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Rep. John Lewis & Rep. Mike Kelly Reintroduce Taxpayer First Act

June 7, 2019
Press Release

WASHINGTON- Due to significant bipartisan agreement, so rare in these times, that the thoughtfully deliberated provisions of the Taxpayer First Act will significantly assist the American people, the bill has been revised and reintroduced by Chairman of the Ways and Means Oversight Subcommittee, Rep. John Lewis (D-GA) and Ranking Member Mike Kelly (R-PA). 

“This bill is a ray of hope,” said Rep. Lewis.  “It is a significant win for the American people because it demonstrates that even in the most difficult times, we can come together as a nation, as a people and as a Congress to accomplish important things for the American people.  We developed this bill the way legislation should be created.  We listened to the voices of taxpayers, advocates and experts.  We asked questions for many months. The Oversight Subcommittee hosted hearings and roundtables.  Democratic and Republican members shared their concerns and ideas.   We negotiated.  We took our time, and believe that we did it right.  

“Together, we developed a bill that improves the independent appeals process and taxpayer services.  We worked together to ensure that taxpayers – especially those who are low-income, disabled, and senior citizens -- receive fair, quality, and timely help and support. 

“From the beginning, we committed to bipartisanship, and we refused to abandon our course, despite allegations that were not thoroughly research. 

Through it all, we set aside our differences about the tax code and came together on the behalf of the taxpayer. As a result, our final bill includes solutions from Members on both sides of the aisle and the dome.”

Former news reports inaccurately described the Free File provision in the bill, saying that it disabled the IRS from creating its own comparable program for taxpayers.  Those reports were immediately repudiated as false by both the Senate Finance Chair, Chuck Grassley (R-IA) and Ranking Member Ron Wyden (D-OR). Regardless of federal codification, they both agreed, the IRS still has the ability to dismantle the Free File program at any time once it has given 12-months’ notice.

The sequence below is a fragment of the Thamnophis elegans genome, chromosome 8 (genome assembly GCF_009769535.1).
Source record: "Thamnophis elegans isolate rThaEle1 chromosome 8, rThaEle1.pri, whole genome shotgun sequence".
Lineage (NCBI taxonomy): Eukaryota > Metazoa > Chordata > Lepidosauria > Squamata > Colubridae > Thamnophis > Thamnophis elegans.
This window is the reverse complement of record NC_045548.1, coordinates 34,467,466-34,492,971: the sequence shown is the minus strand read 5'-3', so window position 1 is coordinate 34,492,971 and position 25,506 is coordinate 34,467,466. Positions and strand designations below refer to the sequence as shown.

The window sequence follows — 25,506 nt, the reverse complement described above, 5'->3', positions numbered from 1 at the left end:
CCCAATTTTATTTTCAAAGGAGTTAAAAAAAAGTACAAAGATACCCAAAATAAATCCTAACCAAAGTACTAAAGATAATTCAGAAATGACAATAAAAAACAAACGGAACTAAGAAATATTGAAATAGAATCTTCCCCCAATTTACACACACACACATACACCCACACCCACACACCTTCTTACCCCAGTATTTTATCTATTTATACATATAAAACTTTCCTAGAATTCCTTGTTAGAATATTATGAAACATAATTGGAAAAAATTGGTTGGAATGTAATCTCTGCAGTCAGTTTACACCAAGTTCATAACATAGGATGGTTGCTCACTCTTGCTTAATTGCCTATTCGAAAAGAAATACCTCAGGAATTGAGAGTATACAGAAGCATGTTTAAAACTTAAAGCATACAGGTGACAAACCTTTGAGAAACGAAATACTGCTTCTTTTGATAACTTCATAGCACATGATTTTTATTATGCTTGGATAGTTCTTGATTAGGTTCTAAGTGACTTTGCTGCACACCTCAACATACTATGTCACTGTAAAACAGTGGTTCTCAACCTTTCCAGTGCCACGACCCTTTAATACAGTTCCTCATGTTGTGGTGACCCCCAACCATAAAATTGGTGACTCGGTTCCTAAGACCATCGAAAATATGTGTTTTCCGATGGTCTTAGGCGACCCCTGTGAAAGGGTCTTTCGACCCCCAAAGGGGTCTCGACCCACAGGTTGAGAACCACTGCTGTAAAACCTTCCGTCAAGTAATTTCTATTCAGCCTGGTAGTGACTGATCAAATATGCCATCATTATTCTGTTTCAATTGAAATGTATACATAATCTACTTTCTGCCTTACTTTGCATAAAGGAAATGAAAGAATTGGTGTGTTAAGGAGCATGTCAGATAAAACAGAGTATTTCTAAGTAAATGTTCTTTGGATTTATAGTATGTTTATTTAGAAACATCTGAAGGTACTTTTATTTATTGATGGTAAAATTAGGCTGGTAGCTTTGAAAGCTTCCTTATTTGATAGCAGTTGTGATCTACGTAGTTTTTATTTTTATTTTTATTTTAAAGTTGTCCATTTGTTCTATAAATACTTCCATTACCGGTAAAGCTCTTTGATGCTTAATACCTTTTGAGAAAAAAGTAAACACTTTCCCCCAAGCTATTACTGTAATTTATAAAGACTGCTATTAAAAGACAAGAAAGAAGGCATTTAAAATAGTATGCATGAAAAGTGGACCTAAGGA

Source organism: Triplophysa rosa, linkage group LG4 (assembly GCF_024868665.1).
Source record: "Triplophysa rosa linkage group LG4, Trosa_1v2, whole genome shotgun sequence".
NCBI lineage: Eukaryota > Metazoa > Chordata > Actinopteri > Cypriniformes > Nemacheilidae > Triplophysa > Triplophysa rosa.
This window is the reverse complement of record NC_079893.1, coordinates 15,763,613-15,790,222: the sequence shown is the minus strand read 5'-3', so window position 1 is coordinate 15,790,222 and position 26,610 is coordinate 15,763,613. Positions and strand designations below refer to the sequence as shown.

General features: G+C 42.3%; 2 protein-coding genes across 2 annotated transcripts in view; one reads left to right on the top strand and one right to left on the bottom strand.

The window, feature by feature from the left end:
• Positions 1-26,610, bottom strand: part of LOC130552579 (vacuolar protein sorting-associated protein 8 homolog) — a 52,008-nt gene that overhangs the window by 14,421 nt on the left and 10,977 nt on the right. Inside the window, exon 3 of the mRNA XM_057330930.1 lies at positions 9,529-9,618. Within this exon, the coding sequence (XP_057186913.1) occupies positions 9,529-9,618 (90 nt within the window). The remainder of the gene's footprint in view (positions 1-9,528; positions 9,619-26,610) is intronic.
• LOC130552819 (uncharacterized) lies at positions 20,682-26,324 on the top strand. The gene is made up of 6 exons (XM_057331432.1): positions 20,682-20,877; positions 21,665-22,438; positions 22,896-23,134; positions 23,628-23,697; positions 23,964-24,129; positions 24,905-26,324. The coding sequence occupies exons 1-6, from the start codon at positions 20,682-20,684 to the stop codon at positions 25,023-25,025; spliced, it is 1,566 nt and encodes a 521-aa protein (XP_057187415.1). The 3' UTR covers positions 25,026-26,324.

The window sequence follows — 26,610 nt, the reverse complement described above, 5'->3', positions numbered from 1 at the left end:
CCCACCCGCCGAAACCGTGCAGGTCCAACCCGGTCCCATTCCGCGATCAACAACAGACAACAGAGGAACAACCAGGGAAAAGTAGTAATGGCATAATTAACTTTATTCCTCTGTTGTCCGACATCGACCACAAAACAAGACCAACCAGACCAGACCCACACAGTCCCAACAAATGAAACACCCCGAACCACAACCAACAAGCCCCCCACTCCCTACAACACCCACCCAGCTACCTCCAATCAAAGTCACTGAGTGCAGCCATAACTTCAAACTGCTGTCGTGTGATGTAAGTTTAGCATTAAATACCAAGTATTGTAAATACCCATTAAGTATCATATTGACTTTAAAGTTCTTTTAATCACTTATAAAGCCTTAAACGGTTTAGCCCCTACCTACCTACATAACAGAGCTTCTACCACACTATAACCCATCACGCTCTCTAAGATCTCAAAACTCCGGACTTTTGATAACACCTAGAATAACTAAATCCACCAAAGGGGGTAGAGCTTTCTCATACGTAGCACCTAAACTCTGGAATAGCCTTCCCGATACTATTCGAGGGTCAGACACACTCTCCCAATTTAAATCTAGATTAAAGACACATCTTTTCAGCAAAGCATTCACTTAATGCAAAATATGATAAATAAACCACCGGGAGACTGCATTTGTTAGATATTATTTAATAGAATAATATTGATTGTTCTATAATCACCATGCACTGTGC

Though some resistance was stirred up by these inaccurate reports, members on both sides of the aisle felt that the major advances the bill represents were too important to lose, especially for poor and vulnerable taxpayers.  They also believed that if action was not taken now, while a bipartisan environment surrounded the bill, the window of opportunity to make these changes might be lost indefinitely. 

After House passage of the Taxpayer First Act, additional reporting revealed grave problems with the administration of the Free File Program.  Members wanted answers, and the IRS hired an independent investigator to explore these concerns.  Due to a Senate impasse, the sponsors agreed to remove the Free File provision and reintroduce the legislation.

The Taxpayer First Act is a critical piece of legislation that took years of thoughtful hearings, meetings, and study to develop.  It creates an independent means for taxpayers to appeal actions of the IRS, limits the capacity of private debt collectors to target low-income citizens, allows taxpayers to request an identification protection PIN number to protect themselves from identity theft, and creates a single point of contact so that taxpayer conversations with IRS agents can be documented and tracked. 

Further, the single point of contact for identity theft victims helps reduce citizen frustration in their interactions with the agency so they will not have to reiterate the entire course of their case at the start of every new conversation with a different agent or IRS employee. The bill also codifies the popular Volunteer Income Tax Assistance Program and authorizes $30 million in matching grants for the program.  Rep. Lewis has spearheaded efforts to reign in abuses by private debt collectors, and this bi-partisan bill, in part, grew out of his work on that issue. 

The Taxpayer First Act 28 original cosponsors include:

  1. Representative John Lewis (D-GA)
  2. Representative Mike Kelly (R-PA)
  3. Representative Richard Neal (D-MA)
  4. Representative Kevin Brady (R-TX)
  5. Representative Suzan DelBene (D-WA)
  6. Representative Jackie Walorski (R-IN)
  7. Representative Linda T. Sánchez (D-CA)
  8. Representative Darin LaHood (R-IL)
  9. Representative Tom Suozzi (D-NY)
  10. Representative Brad Wenstrup (R-OH)
  11. Representative Judy Chu (D-CA)
  12. Representative Gwen Moore (D-WI)
  13. Representative Brendan Boyle (D-PA)
  14. Representative Vern Buchanan (R-FL)
  15. Representative John Larson (D-CT)
  16. Representative George Holding (R-NC)
  17. Representative Danny K. Davis (D-IL)
  18. Representative Brian Higgins (D-NY)
  19. Representative Terri Sewell (D-AL)
  20. Representative Dwight Evans (D-PA)
  21. Representative Bradley Schneider (D-IL)
  22. Representative Stephanie Murphy (D-FL)
  23. Representative Jimmy Gomez (D-CA)
  24. Representative Steven Horsford (D-NV)
  25. Representative Eleanor Holmes Norton (D-DC)
  26. Representative Katie Hill (D-CA)
  27. Representative Alexandria Ocasio-Cortez (D-NY)
  28. Representative Van Taylor (R-TX)

Links to Bill Text , Section-by-Section, and W&M Ltr to IRS.